Golf club death provides stark reminder about the need for proper Risk Management

A recent law suit against Hinckley Golf Club after the death of one of their employees, shows that risk management has to be much more than a box-ticking exercise.

In fact, the incident proves that thorough checks, adequate operator training, risk assessment, planning and implementation of suitable controls are the key to ensuring employee safety, legal compliance and risk mitigation.

The golf club has been fined £75,000 and order to pay the same amount again in costs after one of their employees was killed whilst cutting a branch from a tree. The fine was issued despite the fact the employee was not following proper safety procedure.

He was using a chainsaw to remove the branch when it fell and hit him on the head causing a fatal brain injury. His body was found the next morning.

Aside from the upsetting manner of the man’s death, the most notable thing about the entire incident was the obvious lack of due diligence from the golf club.

Firstly, the club didn’t check his employment references, where he had claimed he was qualified to use the chainsaw. Therefore they essentially had no idea whether he was competent to undertake the task in a safe manner.

Secondly, they failed to carry out a detailed risk assessment. It was established that not enough detail was included in their assessment to ensure safe practices.

Thirdly, they neglected their responsibility to implement a safe system of work in relation to arboriculture tasks. The branch that hit Johnstone has been damaged in a storm, but question marks remain over whether a proper safety assessment would have a) ensured the trees didn’t grow large enough to necessitate the employee’s actions or b) put in place procedures where the cutting down of branches would always be carried out by a competent person i.e. trained, knowledgeable and experienced.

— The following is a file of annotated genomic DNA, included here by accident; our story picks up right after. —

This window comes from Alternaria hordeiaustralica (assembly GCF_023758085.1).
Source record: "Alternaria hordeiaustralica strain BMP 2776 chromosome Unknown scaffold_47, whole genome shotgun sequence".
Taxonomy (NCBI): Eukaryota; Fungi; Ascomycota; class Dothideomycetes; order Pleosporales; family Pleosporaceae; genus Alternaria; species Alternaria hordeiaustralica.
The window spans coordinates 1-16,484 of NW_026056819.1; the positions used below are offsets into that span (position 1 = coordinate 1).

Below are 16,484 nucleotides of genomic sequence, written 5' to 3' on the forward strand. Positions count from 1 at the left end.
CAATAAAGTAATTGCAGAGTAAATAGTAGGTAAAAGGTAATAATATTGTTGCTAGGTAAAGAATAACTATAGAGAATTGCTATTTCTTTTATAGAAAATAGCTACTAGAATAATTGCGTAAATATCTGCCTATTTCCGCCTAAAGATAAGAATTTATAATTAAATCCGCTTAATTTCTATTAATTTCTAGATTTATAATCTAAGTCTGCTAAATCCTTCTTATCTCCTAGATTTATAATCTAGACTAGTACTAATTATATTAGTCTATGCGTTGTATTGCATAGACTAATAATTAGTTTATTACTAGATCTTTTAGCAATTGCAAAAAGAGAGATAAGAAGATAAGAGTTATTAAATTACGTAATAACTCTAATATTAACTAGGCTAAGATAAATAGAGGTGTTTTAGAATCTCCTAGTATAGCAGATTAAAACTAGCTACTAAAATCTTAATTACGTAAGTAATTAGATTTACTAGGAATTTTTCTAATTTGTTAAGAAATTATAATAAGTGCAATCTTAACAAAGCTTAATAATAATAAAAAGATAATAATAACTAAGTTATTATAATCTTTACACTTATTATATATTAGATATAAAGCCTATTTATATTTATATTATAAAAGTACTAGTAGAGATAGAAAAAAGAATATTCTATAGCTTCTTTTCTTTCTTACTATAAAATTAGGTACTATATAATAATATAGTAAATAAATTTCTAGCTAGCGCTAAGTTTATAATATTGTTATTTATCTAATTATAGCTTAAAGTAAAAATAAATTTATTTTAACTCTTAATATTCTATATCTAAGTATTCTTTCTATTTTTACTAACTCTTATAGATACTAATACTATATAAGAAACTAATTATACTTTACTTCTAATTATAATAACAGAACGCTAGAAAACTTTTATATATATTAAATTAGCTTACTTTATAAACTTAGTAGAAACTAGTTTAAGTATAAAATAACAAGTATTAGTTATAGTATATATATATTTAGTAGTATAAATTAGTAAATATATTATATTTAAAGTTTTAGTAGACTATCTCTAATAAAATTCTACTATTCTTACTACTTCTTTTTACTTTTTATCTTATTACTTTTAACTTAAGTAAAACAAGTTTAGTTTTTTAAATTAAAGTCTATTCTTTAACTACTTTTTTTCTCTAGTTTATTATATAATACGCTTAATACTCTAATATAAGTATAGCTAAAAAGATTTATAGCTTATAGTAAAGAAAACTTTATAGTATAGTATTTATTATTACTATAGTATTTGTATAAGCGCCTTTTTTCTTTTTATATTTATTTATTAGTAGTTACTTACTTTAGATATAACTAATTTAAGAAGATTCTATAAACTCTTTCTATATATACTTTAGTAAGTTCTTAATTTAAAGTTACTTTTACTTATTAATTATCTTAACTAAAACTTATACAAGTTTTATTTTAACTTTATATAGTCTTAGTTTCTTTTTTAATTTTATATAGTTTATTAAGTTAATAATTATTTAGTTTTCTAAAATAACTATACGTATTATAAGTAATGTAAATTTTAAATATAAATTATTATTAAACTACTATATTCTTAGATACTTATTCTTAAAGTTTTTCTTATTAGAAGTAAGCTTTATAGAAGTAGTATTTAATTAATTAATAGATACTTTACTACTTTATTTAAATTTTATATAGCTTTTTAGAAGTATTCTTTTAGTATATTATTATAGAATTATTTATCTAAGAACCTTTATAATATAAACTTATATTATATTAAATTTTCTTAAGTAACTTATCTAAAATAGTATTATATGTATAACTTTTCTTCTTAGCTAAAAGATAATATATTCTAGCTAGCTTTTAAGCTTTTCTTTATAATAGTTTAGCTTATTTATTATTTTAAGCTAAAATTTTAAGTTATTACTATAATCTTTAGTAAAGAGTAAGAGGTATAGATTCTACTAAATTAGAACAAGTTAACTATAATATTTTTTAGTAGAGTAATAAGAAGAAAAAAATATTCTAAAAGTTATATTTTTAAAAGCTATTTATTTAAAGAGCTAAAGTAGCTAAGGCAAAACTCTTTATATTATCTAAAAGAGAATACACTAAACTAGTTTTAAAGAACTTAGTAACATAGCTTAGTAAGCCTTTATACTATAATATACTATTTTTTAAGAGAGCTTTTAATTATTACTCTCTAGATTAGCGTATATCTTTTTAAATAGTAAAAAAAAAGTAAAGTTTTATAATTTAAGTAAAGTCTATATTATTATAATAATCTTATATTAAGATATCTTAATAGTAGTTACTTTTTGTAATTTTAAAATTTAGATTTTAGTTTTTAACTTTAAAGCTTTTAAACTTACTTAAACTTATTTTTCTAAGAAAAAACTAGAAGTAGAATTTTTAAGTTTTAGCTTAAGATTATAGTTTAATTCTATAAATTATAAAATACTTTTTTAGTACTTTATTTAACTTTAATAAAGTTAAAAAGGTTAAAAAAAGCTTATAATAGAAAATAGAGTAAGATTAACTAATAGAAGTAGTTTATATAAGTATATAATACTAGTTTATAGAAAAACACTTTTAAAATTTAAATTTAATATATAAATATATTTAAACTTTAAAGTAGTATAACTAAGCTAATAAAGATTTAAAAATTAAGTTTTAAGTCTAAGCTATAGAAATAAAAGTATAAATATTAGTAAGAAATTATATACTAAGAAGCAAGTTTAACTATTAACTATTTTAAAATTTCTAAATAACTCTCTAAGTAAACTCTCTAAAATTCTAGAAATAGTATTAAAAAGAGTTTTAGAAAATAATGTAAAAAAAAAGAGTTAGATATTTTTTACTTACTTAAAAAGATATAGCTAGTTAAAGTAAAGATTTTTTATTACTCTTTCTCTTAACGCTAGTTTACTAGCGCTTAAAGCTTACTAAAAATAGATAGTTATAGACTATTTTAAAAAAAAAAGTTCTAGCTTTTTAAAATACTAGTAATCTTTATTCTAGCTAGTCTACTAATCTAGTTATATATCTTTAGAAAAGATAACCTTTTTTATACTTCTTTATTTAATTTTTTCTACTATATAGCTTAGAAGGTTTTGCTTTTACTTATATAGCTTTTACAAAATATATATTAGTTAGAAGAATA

Lastly, and perhaps most critically for golf clubs reading this article, the club failed to provide proper and up to date training in the use of chainsaws. The employee  could well have used the chainsaw and caused the accident even if he had had the training, as the court found that he had been over zealous and undertook the task without due care in his own actions. But without record of training, this can’t be proved.

The main learning from this tragic event for other golf clubs and any other employer that undertakes such work is simple and clear: successful risk management should include the following controls as a minimum:

  • Thorough review of significant risks
  • Development of suitable risk assessments and safe systems of work
  • Implementation and supervision of control measures.
  • Ensuring competence of employees and others
  • Continual improvement of health and safety arrangements

Hinckley Golf Club were found guilty because they had failed in their legal and moral responsibilities. It is up to the employer to implement suitable safe systems of work that can’t be ignored or misused. The safety of your employees, or volunteers is your responsibility and employers/individuals can be held responsible when accidents occur.

If you would like to discuss how Club Insure can provide professional Risk Management assistance with your existing safety arrangements to ensure legal compliance please contact us on 0344 488 9204 or e-mail us at info@club-insure.co.uk